The Changing Meaning of “A Hack”


 

In our first briefing of 2020, we will take a look at how the meaning of the noun “hack” has changed over the past decade - and why it matters.



 

What’s the point?

 

Language is how we convey information. And by defining words to mean specific things, the narrative of stories can be controlled. In all human stories, “good” should win over “evil”. And the only differences between the stories are the definition of those words and their many proxies. Just like the definitions of words like “freedom”, “fairness” and “safety” have changed over history to match the social norms of the day, the changing meaning of the word “hack” can teach us a lot about the trajectory that we as a society are currently on.



 

Word origins

 

While linguists disagree on the specifics, the most popular current theory that the word “to hack something” or “a hack job” comes from woodworking with an ax. Temporarily functional but not necessarily reliable or beautiful furniture and tools can quickly be created in this manner.

From there, in the early 1980s, the word was adopted by the burgeoning field of information technology. The meaning changed to represent writing quick and dirty code that was functional but otherwise shared the characteristics of the above-mentioned furniture: It was neither stable nor beautiful nor maintainable.

People who wrote such code were the first to be called “hackers”.

There is a large overlap between those able to write quick and dirty code that still works and those that understand computer systems very well. Incidentally, understanding a system very well is a prerequisite to breaking its security measures. As such, the people who broke into computer systems gradually took over the term “hackers”.

Notably, quick and dirty code is still referred to as “hacked together” or “a hack” in programming circles to this day. The code used by those bypassing security was re-branded as an “exploit”.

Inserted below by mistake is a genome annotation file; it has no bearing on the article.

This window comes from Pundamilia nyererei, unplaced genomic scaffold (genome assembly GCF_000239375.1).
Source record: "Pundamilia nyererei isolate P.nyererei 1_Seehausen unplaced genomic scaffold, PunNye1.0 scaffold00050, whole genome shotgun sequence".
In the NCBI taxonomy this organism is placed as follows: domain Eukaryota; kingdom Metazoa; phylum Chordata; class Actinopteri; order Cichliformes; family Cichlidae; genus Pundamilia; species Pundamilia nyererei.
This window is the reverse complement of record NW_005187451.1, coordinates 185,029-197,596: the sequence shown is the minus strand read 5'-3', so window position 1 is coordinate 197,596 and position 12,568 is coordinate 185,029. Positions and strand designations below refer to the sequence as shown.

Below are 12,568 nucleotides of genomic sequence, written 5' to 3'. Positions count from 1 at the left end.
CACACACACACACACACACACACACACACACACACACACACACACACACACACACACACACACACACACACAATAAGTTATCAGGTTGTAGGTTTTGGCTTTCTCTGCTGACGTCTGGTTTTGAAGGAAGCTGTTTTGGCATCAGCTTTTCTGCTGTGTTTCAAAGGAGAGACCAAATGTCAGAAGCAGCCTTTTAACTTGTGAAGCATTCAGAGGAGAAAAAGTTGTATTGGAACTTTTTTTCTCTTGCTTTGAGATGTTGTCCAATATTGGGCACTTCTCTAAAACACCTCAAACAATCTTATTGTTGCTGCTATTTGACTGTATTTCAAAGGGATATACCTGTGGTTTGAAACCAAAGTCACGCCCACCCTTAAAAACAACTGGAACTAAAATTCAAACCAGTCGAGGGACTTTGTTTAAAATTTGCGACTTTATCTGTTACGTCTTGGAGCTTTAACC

The 2000s

 

In the early 2000s, the word “hacker” was further refined to keep up with the evolving requirements. At first, those hacking for unethical reasons were named “crackers” but ultimately the terms “black hat” and “white hat” made their way into common parlance.

At this point in time - before state actors became widespread - the world of hacking was still somewhat black and white and the language reflects it.



 

The 2010s

 

The mid- to late-2010s saw the proliferation of state actors and cyber warfare. With it, all terms were re-defined once again. The distinction into black hat and white hat was largely dropped by the general public (but is still common in information security circles). Instead, the better public understanding of hacking and its many implications removed the need for categorical labels. No one would think of sorting soldiers into “black hat” and “white hat” groups since we understand that the definition ultimately depends on both the speaker and whose side they are on. Similarly, as hacking partially became viewed as a sort of warfare, the labels of black and white were dropped.

At the same time, the word “hack” in common language shifted from meaning the singular act of breaking into one system towards representing the entire process of a coordinated attack. This recent BBC article on cyberattacks against Australia is a good example of the new language. The entire multi-day campaign is referred to as the “hack”. Interestingly, even the attacker is merely stated as “Fancy Bear” in the singular.



 

The future

 

The language changes indicate that the view of hacking has shifted from a non-governmental activity into a military context over the past 15-20 years. It appears reasonable to assume that this trend will continue. Just like “an army” executes “a strike”, “an APT” now executes “a hack”. What was called “a hack” just 10 years ago would now commonly be referred to as “an attack” which is part of the hack.

The words are sure to keep changing their meaning - like all words do - but the evolution of “hack” and “hacker” over the past 15 years paint a surprisingly clear picture of the slow mainstreaming and militarizing of information security.